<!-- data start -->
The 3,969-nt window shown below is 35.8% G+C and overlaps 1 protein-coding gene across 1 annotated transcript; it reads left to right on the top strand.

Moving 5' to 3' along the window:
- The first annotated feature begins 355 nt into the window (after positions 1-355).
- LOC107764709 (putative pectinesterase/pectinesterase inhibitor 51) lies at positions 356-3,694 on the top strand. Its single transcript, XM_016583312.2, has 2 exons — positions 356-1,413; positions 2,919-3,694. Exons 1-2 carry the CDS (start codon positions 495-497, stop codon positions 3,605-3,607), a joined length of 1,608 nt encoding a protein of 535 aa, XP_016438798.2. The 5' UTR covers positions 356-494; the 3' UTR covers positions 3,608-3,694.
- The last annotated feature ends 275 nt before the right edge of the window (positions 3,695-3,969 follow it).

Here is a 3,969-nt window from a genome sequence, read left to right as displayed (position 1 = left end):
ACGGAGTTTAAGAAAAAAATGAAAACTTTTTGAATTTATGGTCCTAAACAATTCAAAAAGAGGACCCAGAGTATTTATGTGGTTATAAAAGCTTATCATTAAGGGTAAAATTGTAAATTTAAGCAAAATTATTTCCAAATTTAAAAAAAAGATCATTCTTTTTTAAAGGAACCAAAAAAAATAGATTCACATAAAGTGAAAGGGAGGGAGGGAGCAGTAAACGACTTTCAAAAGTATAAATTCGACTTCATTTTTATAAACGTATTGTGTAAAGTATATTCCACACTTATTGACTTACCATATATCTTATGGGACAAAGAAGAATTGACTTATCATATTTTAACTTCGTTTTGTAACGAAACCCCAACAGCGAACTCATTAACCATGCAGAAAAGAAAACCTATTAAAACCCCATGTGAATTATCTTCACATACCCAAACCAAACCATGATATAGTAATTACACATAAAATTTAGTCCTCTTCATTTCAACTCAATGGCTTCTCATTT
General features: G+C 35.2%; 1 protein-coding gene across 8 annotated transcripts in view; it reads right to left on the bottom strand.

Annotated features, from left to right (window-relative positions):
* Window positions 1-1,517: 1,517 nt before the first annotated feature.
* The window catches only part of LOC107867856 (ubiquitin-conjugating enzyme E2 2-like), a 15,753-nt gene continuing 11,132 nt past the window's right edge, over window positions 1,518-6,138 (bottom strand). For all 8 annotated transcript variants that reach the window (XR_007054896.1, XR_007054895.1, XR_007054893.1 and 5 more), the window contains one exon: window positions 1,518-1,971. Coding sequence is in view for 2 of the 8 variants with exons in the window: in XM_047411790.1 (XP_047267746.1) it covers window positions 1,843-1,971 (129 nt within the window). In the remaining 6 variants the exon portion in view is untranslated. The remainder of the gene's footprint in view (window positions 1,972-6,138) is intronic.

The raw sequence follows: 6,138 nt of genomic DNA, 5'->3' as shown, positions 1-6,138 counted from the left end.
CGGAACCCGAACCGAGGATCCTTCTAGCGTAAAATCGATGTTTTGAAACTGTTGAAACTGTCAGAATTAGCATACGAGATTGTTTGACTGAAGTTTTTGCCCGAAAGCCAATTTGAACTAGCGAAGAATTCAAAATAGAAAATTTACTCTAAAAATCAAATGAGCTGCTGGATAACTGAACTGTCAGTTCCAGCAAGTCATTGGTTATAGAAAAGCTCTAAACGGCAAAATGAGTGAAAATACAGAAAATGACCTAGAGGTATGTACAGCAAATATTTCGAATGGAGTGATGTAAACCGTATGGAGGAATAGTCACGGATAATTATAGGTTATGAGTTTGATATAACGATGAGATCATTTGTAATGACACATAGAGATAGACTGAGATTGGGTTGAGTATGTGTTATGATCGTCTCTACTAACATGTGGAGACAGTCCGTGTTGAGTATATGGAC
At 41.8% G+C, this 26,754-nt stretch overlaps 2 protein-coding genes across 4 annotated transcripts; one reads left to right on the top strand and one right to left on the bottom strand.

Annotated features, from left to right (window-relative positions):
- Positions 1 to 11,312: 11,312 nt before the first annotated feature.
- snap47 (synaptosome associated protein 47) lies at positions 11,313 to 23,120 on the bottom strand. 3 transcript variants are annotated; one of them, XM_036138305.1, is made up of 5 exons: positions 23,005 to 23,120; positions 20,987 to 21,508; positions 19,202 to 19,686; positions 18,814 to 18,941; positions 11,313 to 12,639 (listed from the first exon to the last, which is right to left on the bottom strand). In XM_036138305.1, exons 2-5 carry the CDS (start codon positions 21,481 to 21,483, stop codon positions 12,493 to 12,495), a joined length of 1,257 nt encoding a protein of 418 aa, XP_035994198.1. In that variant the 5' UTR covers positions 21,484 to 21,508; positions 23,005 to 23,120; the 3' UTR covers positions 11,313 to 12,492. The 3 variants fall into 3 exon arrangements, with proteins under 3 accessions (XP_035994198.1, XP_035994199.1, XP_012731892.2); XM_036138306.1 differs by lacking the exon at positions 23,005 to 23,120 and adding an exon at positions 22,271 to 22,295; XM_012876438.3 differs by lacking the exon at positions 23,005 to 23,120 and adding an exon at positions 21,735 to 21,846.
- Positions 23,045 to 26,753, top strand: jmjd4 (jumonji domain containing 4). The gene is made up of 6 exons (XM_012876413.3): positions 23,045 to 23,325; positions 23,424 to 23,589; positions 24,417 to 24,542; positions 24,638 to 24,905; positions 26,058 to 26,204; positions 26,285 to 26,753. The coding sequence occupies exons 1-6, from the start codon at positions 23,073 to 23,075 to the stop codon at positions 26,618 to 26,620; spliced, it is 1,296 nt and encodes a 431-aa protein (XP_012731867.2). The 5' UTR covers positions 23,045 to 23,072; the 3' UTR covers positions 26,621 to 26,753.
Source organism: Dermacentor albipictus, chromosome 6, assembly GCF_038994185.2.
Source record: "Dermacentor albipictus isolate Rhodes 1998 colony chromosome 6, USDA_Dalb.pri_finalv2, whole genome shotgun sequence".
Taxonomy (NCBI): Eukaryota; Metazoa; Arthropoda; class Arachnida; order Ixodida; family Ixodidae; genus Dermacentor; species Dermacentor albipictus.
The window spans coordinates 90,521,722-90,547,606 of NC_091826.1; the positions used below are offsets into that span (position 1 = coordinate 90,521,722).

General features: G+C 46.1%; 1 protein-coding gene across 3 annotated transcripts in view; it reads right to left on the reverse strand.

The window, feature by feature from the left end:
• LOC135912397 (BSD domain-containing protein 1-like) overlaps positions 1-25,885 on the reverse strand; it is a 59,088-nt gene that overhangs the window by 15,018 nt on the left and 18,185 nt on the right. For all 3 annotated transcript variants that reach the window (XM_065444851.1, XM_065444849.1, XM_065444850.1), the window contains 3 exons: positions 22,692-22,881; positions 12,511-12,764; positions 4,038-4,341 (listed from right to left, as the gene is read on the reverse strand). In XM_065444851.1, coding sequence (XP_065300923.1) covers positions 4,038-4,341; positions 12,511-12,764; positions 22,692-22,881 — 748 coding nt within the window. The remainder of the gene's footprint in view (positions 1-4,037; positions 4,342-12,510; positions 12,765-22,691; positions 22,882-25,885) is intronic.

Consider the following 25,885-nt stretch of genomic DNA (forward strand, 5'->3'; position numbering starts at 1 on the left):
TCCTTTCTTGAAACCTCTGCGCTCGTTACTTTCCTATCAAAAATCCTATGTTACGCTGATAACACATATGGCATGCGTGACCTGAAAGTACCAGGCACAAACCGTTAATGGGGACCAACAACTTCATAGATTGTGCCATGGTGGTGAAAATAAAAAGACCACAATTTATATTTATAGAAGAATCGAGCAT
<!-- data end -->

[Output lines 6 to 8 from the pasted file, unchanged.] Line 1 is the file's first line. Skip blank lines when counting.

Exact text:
Here is a 3,969-nt window from a genome sequence, read left to right as displayed (position 1 = left end):
ACGGAGTTTAAGAAAAAAATGAAAACTTTTTGAATTTATGGTCCTAAACAATTCAAAAAGAGGACCCAGAGTATTTATGTGGTTATAAAAGCTTATCATTAAGGGTAAAATTGTAAATTTAAGCAAAATTATTTCCAAATTTAAAAAAAAGATCATTCTTTTTTAAAGGAACCAAAAAAAATAGATTCACATAAAGTGAAAGGGAGGGAGGGAGCAGTAAACGACTTTCAAAAGTATAAATTCGACTTCATTTTTATAAACGTATTGTGTAAAGTATATTCCACACTTATTGACTTACCATATATCTTATGGGACAAAGAAGAATTGACTTATCATATTTTAACTTCGTTTTGTAACGAAACCCCAACAGCGAACTCATTAACCATGCAGAAAAGAAAACCTATTAAAACCCCATGTGAATTATCTTCACATACCCAAACCAAACCATGATATAGTAATTACACATAAAATTTAGTCCTCTTCATTTCAACTCAATGGCTTCTCATTT
General features: G+C 35.2%; 1 protein-coding gene across 8 annotated transcripts in view; it reads right to left on the bottom strand.